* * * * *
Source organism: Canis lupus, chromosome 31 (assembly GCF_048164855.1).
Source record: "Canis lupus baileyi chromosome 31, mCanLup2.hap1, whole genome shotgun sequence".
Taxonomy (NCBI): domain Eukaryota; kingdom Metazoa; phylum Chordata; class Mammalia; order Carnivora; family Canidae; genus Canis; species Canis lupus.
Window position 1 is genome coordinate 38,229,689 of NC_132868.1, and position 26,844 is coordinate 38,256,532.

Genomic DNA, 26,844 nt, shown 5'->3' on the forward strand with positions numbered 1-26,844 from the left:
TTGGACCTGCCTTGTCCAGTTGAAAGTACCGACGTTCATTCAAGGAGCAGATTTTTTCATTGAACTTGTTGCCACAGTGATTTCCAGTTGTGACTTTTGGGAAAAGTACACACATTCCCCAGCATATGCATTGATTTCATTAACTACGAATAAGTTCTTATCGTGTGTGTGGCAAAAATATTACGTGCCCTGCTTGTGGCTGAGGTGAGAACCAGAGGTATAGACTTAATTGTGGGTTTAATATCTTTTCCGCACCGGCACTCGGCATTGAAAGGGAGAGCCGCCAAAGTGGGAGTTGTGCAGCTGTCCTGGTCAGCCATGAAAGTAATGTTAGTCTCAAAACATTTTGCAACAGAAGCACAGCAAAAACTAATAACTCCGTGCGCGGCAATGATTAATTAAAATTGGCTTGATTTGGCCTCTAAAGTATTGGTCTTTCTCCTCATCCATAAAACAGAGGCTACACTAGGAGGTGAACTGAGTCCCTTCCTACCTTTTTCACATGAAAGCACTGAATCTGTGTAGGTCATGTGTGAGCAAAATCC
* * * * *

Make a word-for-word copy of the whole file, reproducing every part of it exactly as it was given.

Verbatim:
Source organism: Canis lupus, chromosome 31 (assembly GCF_048164855.1).
Source record: "Canis lupus baileyi chromosome 31, mCanLup2.hap1, whole genome shotgun sequence".
Taxonomy (NCBI): domain Eukaryota; kingdom Metazoa; phylum Chordata; class Mammalia; order Carnivora; family Canidae; genus Canis; species Canis lupus.
Window position 1 is genome coordinate 38,229,689 of NC_132868.1, and position 26,844 is coordinate 38,256,532.

Genomic DNA, 26,844 nt, shown 5'->3' on the forward strand with positions numbered 1-26,844 from the left:
TTGGACCTGCCTTGTCCAGTTGAAAGTACCGACGTTCATTCAAGGAGCAGATTTTTTCATTGAACTTGTTGCCACAGTGATTTCCAGTTGTGACTTTTGGGAAAAGTACACACATTCCCCAGCATATGCATTGATTTCATTAACTACGAATAAGTTCTTATCGTGTGTGTGGCAAAAATATTACGTGCCCTGCTTGTGGCTGAGGTGAGAACCAGAGGTATAGACTTAATTGTGGGTTTAATATCTTTTCCGCACCGGCACTCGGCATTGAAAGGGAGAGCCGCCAAAGTGGGAGTTGTGCAGCTGTCCTGGTCAGCCATGAAAGTAATGTTAGTCTCAAAACATTTTGCAACAGAAGCACAGCAAAAACTAATAACTCCGTGCGCGGCAATGATTAATTAAAATTGGCTTGATTTGGCCTCTAAAGTATTGGTCTTTCTCCTCATCCATAAAACAGAGGCTACACTAGGAGGTGAACTGAGTCCCTTCCTACCTTTTTCACATGAAAGCACTGAATCTGTGTAGGTCATGTGTGAGCAAAATCC